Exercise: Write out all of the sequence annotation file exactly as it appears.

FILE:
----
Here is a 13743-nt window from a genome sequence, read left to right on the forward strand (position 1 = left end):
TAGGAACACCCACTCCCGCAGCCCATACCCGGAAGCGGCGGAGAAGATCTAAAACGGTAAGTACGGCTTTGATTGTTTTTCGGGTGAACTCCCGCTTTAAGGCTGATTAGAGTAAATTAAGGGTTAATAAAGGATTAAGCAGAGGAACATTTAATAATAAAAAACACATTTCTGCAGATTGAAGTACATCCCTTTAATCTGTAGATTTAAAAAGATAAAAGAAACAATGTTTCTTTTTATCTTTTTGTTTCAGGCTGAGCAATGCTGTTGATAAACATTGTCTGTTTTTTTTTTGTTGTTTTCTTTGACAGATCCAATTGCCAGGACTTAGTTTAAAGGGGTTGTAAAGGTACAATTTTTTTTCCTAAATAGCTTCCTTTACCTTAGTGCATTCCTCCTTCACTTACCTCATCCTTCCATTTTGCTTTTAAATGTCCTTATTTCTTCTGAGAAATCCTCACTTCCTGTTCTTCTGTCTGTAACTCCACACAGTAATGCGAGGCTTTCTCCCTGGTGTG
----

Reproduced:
Here is a 13743-nt window from a genome sequence, read left to right on the forward strand (position 1 = left end):
TAGGAACACCCACTCCCGCAGCCCATACCCGGAAGCGGCGGAGAAGATCTAAAACGGTAAGTACGGCTTTGATTGTTTTTCGGGTGAACTCCCGCTTTAAGGCTGATTAGAGTAAATTAAGGGTTAATAAAGGATTAAGCAGAGGAACATTTAATAATAAAAAACACATTTCTGCAGATTGAAGTACATCCCTTTAATCTGTAGATTTAAAAAGATAAAAGAAACAATGTTTCTTTTTATCTTTTTGTTTCAGGCTGAGCAATGCTGTTGATAAACATTGTCTGTTTTTTTTTTGTTGTTTTCTTTGACAGATCCAATTGCCAGGACTTAGTTTAAAGGGGTTGTAAAGGTACAATTTTTTTTCCTAAATAGCTTCCTTTACCTTAGTGCATTCCTCCTTCACTTACCTCATCCTTCCATTTTGCTTTTAAATGTCCTTATTTCTTCTGAGAAATCCTCACTTCCTGTTCTTCTGTCTGTAACTCCACACAGTAATGCGAGGCTTTCTCCCTGGTGTG